Putting Social Media to Work: Channels That Deliver | Tout savoir sur la curation | Scoop.it

So many social media channels, so little time! Not only can the sheer number of options be overwhelming, but there are also plenty of pitfalls and rewards to consider. You want to respect privacy, avoid making inadvertent factual or grammatical errors (that become public), and of course reach the right audience. What to do? Where to go? Which channel is easier, faster, safer…better?

 

Here, I’ve compiled a list the social media channels I use and what benefits they bring me. Obviously, this represents my own, personal opinion, and reflects my individual experiences as a healthcare marketing manager. However, perhaps for some of you they can represent a launching point, help inform a decision, or – best of all – spark some discussion and note-comparing.

 

Twitter, Hootsuite, Vine, and Storify
Twitter is great for short bursts of information, and Vine – Twitter’s proprietary app for sharing photos and videos – has been a helpful recent addition (on that note, here’s an interesting post about a hospital using Vine in the OR for educational purposes). In all cases, hashtags can really help your tweets get the attention you want. You can see some great health ones here on symplur.

 

Twitter’s 140 character length limit means I try to shorten URLs when I can. For that – unless I’m tweeting from a site that has a ‘tweet this’ button – I usually use Hootsuite, which also helps me organize my content flow a bit better. Hootsuite is particularly well-constructed for following healthcare tweetchats and for live-tweeting at conventions, offering user-friendly message streams, and ways to search hashtags and twitter handles. The service also provides another convenience: It lets you have several Twitter accounts right on the same page (your practice and your personal one, for example). This can be a great time-saver, but a word of caution – use the correct account for the appropriate tweet.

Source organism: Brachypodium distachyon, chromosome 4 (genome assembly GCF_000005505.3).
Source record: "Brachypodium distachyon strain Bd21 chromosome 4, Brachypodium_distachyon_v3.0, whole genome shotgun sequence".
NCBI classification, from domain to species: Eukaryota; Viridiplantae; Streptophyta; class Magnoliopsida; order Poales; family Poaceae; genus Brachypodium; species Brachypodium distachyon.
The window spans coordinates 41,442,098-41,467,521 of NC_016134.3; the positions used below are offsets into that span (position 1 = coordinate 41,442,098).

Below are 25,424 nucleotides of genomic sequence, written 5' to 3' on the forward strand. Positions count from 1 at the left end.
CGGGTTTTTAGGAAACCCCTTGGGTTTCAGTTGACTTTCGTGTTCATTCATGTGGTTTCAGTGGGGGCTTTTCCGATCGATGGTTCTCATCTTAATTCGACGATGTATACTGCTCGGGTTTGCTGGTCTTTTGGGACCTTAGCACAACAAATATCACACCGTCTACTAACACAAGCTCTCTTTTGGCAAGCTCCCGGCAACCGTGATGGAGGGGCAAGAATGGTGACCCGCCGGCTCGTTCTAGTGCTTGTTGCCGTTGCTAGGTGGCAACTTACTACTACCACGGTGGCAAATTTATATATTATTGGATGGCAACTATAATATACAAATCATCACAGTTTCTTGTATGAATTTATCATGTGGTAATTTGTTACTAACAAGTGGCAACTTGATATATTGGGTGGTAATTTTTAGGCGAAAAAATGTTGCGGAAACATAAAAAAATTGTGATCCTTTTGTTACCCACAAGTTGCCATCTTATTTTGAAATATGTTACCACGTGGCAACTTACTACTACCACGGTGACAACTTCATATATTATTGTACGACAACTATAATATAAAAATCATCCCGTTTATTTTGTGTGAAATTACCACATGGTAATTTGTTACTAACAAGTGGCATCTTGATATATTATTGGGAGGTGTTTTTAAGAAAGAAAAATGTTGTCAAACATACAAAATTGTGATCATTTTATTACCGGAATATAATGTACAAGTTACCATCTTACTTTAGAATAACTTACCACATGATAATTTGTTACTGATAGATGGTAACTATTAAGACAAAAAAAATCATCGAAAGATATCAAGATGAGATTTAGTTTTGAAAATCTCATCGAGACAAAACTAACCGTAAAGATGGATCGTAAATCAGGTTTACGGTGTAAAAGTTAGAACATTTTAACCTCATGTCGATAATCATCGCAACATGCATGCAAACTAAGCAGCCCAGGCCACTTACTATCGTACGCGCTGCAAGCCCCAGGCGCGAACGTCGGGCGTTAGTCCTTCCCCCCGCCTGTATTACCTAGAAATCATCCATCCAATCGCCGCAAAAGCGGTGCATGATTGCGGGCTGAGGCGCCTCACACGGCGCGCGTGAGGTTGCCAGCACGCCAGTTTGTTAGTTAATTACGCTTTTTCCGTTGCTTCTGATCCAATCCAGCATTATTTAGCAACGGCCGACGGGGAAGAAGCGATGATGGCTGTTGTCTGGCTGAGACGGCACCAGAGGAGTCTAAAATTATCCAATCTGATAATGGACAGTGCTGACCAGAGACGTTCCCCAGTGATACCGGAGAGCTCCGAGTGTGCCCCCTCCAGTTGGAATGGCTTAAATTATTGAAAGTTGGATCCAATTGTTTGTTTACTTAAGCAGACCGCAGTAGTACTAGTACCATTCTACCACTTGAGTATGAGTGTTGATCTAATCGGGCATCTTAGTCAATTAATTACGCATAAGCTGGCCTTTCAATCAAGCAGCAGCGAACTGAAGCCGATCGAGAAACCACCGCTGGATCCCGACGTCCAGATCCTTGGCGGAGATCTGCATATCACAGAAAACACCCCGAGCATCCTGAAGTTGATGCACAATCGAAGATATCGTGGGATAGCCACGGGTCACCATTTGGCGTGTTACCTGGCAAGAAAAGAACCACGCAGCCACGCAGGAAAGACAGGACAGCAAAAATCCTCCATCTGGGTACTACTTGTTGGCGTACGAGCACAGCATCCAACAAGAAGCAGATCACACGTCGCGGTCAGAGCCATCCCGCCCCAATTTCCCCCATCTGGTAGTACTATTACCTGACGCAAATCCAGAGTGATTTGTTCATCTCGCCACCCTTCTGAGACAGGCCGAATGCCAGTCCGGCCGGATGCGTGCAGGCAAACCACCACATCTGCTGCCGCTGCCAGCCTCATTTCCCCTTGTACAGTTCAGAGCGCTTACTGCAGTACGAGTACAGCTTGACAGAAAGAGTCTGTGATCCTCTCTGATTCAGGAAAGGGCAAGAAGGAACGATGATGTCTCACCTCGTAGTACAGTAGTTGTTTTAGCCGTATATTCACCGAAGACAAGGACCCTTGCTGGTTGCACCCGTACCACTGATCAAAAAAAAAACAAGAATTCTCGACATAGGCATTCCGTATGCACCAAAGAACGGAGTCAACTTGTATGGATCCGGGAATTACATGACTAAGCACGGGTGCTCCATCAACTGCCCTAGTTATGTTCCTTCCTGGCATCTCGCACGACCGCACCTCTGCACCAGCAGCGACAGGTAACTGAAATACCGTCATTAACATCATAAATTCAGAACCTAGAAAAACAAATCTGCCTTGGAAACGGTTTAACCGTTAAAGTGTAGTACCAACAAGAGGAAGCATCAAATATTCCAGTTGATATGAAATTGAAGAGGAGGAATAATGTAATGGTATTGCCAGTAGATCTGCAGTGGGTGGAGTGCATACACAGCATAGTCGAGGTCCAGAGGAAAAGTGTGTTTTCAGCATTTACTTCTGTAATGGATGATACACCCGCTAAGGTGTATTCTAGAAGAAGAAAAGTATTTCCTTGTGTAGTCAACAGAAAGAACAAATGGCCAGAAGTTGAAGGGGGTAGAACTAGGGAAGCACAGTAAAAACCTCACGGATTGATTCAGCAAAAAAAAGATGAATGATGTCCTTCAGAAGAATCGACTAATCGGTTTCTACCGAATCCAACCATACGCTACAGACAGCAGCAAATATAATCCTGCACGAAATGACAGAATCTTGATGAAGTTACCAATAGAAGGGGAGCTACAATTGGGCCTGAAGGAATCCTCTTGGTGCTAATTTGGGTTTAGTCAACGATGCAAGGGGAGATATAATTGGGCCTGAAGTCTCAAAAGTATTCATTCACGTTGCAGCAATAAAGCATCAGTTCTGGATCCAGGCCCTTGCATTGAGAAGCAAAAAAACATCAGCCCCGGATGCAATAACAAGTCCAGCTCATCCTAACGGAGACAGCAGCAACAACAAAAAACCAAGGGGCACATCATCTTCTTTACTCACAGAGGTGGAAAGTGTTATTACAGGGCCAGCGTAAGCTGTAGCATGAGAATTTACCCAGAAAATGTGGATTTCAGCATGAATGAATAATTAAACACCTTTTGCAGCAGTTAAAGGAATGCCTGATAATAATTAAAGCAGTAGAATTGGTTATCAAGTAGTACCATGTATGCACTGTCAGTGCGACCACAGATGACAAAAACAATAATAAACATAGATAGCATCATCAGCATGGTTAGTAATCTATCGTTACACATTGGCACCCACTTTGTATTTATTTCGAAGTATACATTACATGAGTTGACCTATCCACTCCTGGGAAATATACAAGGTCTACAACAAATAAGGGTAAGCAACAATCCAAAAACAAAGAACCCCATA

Storify is a great way of stringing tweets together to make a longer point or narrative. As such, it can be used for tweetchats or for summarizing a discussion or lecture at a health conference where a lot of people are live tweeting. Simply pull the tweets you want from a particular hashtag stream onto the app (an easy tutorial shows you how) and supplement with text, photos, links, and whatever else you want to create a story from the tweets. Then you can post the story, and all the people whose tweets you used to tell the story will be notified. Here’s an example of a Storify post taking from the #HIMSS12 Twitter stream: HIMSS12 Storified.

 

Facebook
Facebook is the most social of the social channels, and I find it to be an excellent gathering place for casual conversation and engagement, especially about wellness news. I think the Cleveland Clinic uses Facebook really well for their Health Hub page.

 

Be careful of photos you post on Facebook, though. When I am at a convention or an event, I love to post pictures, especially if it is a group gathering. But make sure you have everyone’s OK with being on Facebook. Many people don’t want to have their photos shared on the Internet at all, so always ask.

 

I won’t go into the privacy concerns about healthcare professionals posting on Facebook, as there are innumerable articles written on that topic already. I think the best thing to do for anyone (and that includes me) is to keep your personal FB page personal and your business FB page business.